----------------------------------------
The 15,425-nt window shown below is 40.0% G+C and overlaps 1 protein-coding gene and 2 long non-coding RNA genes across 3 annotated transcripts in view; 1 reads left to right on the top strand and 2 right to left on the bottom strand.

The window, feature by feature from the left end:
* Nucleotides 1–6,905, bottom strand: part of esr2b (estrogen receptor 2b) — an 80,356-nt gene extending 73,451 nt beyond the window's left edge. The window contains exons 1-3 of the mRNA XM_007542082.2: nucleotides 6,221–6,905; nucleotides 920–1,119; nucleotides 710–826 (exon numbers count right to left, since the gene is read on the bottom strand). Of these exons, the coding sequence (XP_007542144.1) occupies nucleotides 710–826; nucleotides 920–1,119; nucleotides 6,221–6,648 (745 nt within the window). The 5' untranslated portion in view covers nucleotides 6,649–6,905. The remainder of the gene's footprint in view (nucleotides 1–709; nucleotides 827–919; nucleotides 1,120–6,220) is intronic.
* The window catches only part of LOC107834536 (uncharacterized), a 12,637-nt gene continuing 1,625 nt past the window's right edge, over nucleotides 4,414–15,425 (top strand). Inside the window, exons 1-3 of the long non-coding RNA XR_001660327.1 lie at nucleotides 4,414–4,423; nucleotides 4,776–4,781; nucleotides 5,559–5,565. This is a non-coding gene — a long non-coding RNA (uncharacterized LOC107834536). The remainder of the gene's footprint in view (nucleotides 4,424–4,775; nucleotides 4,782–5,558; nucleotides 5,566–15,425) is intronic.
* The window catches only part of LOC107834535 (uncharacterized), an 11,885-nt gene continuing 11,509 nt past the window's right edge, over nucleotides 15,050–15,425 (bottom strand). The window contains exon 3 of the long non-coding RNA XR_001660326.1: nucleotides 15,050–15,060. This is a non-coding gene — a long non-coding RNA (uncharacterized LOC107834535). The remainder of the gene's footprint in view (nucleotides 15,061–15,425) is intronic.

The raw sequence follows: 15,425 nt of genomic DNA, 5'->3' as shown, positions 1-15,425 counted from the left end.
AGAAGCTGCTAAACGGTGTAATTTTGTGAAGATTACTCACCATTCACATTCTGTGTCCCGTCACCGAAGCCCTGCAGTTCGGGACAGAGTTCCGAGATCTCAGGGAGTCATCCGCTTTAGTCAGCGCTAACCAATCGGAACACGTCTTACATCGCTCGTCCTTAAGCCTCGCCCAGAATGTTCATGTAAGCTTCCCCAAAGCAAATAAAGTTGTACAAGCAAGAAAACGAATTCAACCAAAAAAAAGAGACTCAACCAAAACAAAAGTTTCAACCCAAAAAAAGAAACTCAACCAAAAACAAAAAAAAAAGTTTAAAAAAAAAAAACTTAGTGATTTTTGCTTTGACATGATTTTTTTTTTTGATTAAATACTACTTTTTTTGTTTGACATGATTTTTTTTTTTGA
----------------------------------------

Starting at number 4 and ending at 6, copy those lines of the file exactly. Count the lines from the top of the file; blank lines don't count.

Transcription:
* The window catches only part of LOC107834536 (uncharacterized), a 12,637-nt gene continuing 1,625 nt past the window's right edge, over nucleotides 4,414–15,425 (top strand). Inside the window, exons 1-3 of the long non-coding RNA XR_001660327.1 lie at nucleotides 4,414–4,423; nucleotides 4,776–4,781; nucleotides 5,559–5,565. This is a non-coding gene — a long non-coding RNA (uncharacterized LOC107834536). The remainder of the gene's footprint in view (nucleotides 4,424–4,775; nucleotides 4,782–5,558; nucleotides 5,566–15,425) is intronic.
* The window catches only part of LOC107834535 (uncharacterized), an 11,885-nt gene continuing 11,509 nt past the window's right edge, over nucleotides 15,050–15,425 (bottom strand). The window contains exon 3 of the long non-coding RNA XR_001660326.1: nucleotides 15,050–15,060. This is a non-coding gene — a long non-coding RNA (uncharacterized LOC107834535). The remainder of the gene's footprint in view (nucleotides 15,061–15,425) is intronic.

The raw sequence follows: 15,425 nt of genomic DNA, 5'->3' as shown, positions 1-15,425 counted from the left end.